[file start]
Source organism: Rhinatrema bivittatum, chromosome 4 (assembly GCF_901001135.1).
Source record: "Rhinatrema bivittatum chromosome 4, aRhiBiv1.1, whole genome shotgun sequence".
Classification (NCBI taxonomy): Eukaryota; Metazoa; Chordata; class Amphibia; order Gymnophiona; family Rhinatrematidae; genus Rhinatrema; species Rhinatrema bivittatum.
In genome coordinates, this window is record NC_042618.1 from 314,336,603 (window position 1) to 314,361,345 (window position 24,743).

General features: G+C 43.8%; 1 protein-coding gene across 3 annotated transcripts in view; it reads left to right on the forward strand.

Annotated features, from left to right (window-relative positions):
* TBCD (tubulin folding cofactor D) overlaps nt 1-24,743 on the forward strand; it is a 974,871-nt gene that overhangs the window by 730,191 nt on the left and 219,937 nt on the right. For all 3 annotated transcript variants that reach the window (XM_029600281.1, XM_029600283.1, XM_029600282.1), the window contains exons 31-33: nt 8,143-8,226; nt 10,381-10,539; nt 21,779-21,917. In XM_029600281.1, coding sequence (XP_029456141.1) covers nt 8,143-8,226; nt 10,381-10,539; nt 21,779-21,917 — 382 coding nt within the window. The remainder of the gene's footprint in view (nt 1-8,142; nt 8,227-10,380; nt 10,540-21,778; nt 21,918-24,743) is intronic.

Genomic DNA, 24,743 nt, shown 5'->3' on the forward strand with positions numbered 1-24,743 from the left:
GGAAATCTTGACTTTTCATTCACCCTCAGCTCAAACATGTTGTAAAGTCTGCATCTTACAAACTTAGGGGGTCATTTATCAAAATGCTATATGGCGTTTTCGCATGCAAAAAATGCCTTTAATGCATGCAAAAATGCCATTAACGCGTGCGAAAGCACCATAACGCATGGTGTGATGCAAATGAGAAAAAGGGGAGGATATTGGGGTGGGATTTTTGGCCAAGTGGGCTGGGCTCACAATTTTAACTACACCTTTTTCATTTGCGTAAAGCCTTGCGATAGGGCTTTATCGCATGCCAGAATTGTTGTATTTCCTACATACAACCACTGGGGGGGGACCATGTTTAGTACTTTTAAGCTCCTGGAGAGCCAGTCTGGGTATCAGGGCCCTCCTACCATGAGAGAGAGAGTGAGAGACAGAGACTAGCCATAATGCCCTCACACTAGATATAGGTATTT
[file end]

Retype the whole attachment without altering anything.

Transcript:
Source organism: Rhinatrema bivittatum, chromosome 4 (assembly GCF_901001135.1).
Source record: "Rhinatrema bivittatum chromosome 4, aRhiBiv1.1, whole genome shotgun sequence".
Classification (NCBI taxonomy): Eukaryota; Metazoa; Chordata; class Amphibia; order Gymnophiona; family Rhinatrematidae; genus Rhinatrema; species Rhinatrema bivittatum.
In genome coordinates, this window is record NC_042618.1 from 314,336,603 (window position 1) to 314,361,345 (window position 24,743).

General features: G+C 43.8%; 1 protein-coding gene across 3 annotated transcripts in view; it reads left to right on the forward strand.

Annotated features, from left to right (window-relative positions):
* TBCD (tubulin folding cofactor D) overlaps nt 1-24,743 on the forward strand; it is a 974,871-nt gene that overhangs the window by 730,191 nt on the left and 219,937 nt on the right. For all 3 annotated transcript variants that reach the window (XM_029600281.1, XM_029600283.1, XM_029600282.1), the window contains exons 31-33: nt 8,143-8,226; nt 10,381-10,539; nt 21,779-21,917. In XM_029600281.1, coding sequence (XP_029456141.1) covers nt 8,143-8,226; nt 10,381-10,539; nt 21,779-21,917 — 382 coding nt within the window. The remainder of the gene's footprint in view (nt 1-8,142; nt 8,227-10,380; nt 10,540-21,778; nt 21,918-24,743) is intronic.

Genomic DNA, 24,743 nt, shown 5'->3' on the forward strand with positions numbered 1-24,743 from the left:
GGAAATCTTGACTTTTCATTCACCCTCAGCTCAAACATGTTGTAAAGTCTGCATCTTACAAACTTAGGGGGTCATTTATCAAAATGCTATATGGCGTTTTCGCATGCAAAAAATGCCTTTAATGCATGCAAAAATGCCATTAACGCGTGCGAAAGCACCATAACGCATGGTGTGATGCAAATGAGAAAAAGGGGAGGATATTGGGGTGGGATTTTTGGCCAAGTGGGCTGGGCTCACAATTTTAACTACACCTTTTTCATTTGCGTAAAGCCTTGCGATAGGGCTTTATCGCATGCCAGAATTGTTGTATTTCCTACATACAACCACTGGGGGGGGACCATGTTTAGTACTTTTAAGCTCCTGGAGAGCCAGTCTGGGTATCAGGGCCCTCCTACCATGAGAGAGAGAGTGAGAGACAGAGACTAGCCATAATGCCCTCACACTAGATATAGGTATTT